Zone 1 extensor tendon lesions: current treatment methods and a review of literature. Jerzy Jabłecki , Marcin Syrko Ortop Traumatol Rehabil 2007; 9(1):52-62 ICID: 473674
Article type: Review article
IC™ Value: 5.70
Abstract provided by Publisher
The treatment options for the soft-tissue mallet finger, both acute and chronic, continue to generate a certain degree of controversy. Priority should always be given to conservative management of these injuries. This translates into a 6-to-8-week period of uninterrupted immobilization of the DIP joint with an external splint. Splinting has been shown to be highly effective and safe for both acute and chronic lesions. Even in the presence of an open injury, the value of splinting should be appreciated by the practitioner. The conversion of an acute closed, soft-tissue injury to an open one is to be discouraged,due to unacceptable complication rates. When surgery is contemplated, in a selected group of patients, the first option advocated by most authors is the placement of a trans-articular Kirschner wire at the DIP joint and/or conjoint tendon advancement. If external splinting fails in an acute injury, an argument can certainly be made for a second trial of conservative management. It has been found that some patients will not tolerate a second period of immobilization, and in most such cases surgery is offered. In summary, mallet injuries are best treated using closed, nonoperative techniques. The period of time after injury for which this conservative treatment can be prolonged and still be effective is being extended, and the absolute outside time limit remains unknown. Surgical treatment should be reserved for mallet fractures, and in such cases Bunnel's pull-out suture is recommended. Finger rehabilitation is an indispensable part of any method of treatment.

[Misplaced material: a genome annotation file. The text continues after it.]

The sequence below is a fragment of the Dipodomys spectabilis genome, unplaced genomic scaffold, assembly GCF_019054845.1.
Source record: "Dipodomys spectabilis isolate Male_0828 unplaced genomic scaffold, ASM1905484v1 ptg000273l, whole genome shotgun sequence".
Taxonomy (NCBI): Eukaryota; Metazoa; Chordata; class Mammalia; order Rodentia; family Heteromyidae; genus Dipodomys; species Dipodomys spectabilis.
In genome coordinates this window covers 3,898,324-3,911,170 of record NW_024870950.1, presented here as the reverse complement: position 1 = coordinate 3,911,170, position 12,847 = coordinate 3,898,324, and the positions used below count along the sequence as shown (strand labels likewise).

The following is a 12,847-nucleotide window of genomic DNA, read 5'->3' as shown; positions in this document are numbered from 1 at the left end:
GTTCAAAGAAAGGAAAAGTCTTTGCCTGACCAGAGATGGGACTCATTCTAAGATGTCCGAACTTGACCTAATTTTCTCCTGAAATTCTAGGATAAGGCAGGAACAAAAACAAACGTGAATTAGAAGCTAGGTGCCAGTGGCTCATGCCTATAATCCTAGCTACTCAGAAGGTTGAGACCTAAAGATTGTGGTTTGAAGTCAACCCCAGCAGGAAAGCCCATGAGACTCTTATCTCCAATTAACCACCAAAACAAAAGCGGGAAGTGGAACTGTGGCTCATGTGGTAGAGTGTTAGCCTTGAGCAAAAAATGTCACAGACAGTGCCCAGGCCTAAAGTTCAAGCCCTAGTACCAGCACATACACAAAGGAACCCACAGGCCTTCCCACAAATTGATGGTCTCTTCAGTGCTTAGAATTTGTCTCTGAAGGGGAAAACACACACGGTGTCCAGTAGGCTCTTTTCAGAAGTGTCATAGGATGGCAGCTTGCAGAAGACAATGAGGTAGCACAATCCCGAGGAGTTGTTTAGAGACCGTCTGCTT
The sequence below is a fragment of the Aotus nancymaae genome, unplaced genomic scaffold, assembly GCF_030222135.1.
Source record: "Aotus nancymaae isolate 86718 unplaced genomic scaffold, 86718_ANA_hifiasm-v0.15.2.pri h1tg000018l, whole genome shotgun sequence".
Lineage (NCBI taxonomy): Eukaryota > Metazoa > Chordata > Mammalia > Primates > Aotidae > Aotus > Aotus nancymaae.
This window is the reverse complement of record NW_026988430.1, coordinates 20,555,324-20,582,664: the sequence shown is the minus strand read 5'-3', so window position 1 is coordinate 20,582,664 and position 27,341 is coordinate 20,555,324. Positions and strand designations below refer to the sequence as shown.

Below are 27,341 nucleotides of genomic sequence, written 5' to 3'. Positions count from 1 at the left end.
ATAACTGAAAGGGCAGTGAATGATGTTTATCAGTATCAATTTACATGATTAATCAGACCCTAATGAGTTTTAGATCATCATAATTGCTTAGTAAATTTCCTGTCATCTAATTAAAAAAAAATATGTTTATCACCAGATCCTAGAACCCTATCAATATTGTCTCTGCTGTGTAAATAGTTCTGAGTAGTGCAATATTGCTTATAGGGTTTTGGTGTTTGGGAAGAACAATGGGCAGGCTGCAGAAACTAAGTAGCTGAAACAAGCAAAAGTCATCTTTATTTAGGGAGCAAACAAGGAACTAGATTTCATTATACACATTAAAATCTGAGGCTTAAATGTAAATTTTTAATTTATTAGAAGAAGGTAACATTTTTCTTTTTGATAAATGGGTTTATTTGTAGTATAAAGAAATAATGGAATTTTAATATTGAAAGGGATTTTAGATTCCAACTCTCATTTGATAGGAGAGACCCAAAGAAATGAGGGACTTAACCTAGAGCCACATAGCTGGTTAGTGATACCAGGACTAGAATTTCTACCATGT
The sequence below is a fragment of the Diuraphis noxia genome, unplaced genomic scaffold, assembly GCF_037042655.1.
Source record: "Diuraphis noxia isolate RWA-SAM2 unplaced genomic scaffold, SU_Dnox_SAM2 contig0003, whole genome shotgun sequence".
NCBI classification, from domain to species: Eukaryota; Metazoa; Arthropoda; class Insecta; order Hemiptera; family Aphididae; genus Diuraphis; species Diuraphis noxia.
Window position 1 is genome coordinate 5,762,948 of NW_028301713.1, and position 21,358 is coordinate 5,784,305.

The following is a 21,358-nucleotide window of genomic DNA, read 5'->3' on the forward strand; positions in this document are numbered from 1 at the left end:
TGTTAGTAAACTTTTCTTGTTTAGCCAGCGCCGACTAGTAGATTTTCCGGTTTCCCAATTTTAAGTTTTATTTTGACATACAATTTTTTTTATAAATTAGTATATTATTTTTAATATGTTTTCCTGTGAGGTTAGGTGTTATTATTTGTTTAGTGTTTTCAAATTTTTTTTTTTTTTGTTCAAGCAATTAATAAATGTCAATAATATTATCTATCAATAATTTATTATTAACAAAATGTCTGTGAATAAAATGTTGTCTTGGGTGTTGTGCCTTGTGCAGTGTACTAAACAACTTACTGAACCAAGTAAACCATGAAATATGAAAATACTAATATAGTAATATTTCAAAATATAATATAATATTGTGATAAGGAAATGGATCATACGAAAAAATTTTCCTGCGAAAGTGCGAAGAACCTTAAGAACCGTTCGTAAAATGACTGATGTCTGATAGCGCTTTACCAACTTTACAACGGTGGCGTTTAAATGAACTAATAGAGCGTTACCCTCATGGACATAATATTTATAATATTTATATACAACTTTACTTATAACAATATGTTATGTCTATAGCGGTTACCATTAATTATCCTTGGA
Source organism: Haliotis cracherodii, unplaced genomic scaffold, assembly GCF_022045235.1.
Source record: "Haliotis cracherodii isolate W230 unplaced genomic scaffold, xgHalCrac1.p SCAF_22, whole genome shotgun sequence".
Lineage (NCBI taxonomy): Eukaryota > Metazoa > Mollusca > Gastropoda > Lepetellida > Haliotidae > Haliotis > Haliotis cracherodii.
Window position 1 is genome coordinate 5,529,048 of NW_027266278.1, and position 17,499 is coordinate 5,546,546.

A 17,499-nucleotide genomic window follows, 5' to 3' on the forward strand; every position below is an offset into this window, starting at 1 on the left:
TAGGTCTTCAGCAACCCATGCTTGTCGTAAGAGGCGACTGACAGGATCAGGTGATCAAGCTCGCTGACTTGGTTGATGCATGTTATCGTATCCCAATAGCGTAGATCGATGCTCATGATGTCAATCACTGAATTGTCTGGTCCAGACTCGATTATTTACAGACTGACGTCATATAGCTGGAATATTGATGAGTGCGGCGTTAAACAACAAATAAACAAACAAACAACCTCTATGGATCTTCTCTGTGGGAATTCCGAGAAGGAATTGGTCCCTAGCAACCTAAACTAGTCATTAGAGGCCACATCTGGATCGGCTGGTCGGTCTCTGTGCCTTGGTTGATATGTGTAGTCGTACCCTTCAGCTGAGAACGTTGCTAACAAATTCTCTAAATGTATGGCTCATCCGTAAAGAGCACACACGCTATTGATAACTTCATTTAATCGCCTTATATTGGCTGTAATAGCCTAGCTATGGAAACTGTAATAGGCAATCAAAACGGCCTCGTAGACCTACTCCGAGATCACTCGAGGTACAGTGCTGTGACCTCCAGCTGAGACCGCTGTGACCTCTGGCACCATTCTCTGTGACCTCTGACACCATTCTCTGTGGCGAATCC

ICID 473674 PMID 17514175 - click here to show this article in PubMed